Once the crawler has returned a subset of pages, those will be passed over to the parser to tokenize. The parser will then return its own list of tokenized pages, wrapped in a struct, to be further processed by the Mapper package.

The parser has two exported functions:

  • Parse: accepts a requester.Page and tokenizes it.
  • ParseCollection: accepts a slice of requester.Page and sends each page to Parse.


Once the parser has returned a set of tokenized pages, those will be passed over to the mapper to filter out any unwanted content. The mapper will then return its own list of pages, wrapped in a struct (with filtered fields), which are appended to a final results slice within the coordinator package, and which is used to display what was crawled.

The mapper has two exported functions:

  • Map: accepts a parser.Page and filters it.
  • MapCollection: accepts a slice of parser.Page and sends each page to Map.


The formatter is used when passing either the -json or -dot flags. It currently offers three exported functions:

  • Dot: transforms the results data into dot format notation for use with generating a site map graph via graphviz.
  • Pretty: pretty prints any given data structure (for easier debugging/visualization).
  • Standard: the default output format used (number of URLs crawled/processed and the total time it took).

The Dot output will be (for something like the following (albeit much longer):

digraph sitemap {
    -> {
    -> {

You can then either redirect this output to a standalone file (e.g. or pipe the output direct to the graphviz dot command, in order to generate a graph of crawled web pages:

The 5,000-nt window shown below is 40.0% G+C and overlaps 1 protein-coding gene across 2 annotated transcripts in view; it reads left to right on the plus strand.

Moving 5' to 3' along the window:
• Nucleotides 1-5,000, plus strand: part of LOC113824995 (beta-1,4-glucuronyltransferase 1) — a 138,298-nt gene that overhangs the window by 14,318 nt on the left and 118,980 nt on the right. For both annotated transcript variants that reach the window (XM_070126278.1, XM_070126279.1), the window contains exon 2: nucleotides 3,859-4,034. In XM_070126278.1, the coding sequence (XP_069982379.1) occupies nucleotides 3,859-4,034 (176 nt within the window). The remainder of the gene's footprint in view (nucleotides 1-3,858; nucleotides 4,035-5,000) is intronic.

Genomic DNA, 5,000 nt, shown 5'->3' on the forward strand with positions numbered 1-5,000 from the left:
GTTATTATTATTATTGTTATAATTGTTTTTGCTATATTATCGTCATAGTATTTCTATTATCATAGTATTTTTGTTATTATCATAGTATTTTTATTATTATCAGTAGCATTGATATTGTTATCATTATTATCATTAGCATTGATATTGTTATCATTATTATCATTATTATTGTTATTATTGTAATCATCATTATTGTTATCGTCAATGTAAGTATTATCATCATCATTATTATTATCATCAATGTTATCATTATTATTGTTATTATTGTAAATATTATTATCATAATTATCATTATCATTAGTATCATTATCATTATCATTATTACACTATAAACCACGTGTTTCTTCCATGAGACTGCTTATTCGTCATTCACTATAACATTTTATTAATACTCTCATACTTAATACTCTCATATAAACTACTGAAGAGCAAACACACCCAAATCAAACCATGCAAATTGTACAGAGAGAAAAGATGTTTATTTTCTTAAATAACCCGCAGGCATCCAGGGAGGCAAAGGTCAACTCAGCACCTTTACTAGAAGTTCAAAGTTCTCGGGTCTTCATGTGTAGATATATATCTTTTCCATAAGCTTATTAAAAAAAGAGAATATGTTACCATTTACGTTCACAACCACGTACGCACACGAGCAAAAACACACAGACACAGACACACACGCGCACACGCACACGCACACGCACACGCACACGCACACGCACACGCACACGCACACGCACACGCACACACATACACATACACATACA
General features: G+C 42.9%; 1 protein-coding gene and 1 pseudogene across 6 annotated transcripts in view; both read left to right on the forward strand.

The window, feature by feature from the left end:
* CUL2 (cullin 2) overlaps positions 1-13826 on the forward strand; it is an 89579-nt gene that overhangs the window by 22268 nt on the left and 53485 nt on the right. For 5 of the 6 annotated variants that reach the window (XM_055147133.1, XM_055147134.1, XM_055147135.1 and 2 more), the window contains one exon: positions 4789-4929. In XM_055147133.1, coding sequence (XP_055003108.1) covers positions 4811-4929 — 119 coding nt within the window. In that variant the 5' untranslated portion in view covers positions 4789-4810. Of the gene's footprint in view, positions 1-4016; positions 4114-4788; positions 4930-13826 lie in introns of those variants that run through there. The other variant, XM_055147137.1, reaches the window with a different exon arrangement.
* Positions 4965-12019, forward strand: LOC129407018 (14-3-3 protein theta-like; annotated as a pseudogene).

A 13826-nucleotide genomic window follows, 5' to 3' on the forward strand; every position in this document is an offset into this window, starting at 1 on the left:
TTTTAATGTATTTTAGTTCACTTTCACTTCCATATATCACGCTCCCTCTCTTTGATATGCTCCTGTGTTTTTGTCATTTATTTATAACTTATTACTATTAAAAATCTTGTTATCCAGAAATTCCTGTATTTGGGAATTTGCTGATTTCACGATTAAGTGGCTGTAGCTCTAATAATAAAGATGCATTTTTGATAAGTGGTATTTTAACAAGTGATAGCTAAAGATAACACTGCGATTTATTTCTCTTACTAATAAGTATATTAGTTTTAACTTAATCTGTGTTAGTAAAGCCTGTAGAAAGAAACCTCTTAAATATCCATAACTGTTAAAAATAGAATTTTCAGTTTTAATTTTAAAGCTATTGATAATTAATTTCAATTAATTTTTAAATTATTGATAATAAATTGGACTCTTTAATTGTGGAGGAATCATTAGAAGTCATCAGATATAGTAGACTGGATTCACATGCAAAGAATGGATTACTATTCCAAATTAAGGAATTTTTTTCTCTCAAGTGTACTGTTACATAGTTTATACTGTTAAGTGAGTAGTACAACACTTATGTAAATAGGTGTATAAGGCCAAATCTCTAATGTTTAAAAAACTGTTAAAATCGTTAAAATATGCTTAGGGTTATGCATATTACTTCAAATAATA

dot -Tpng -o example.png

Note: there is a known issue with this approach, which is that a large website with lots of interlinking pages will be impossibly slow to generate an image when using graphviz, simply because the permutations of cross-posting links (my site is one such example, and the above image is a tiny representation of cross linking).


To run the program, you can use the provided Makefile for simplicity:

make run

The above command is equivalent to:

go run -ldflags "-X main.version=71c00f0" cmd/crawler/main.go -hostname -subdomains "www,"

Note: we use the last repository commit for internal app versioning.

The final output from crawling was (at the time of writing):

Number of URLs crawled and processed: 285
Time: 6.619973048s

If you want to see json output of the site structure (all crawled pages, and any links/static assets found) then we need to provide the go program with a -json flag, which via Make is configured like so:

make run json=-json

The output will resemble something like the following (albeit much longer):

    "Anchors": [
    "Links": [
    "Scripts": [
    "URL": ""

The benefit of json output is that we can pipe it to other programs for further processing using other tools available to the calling environment.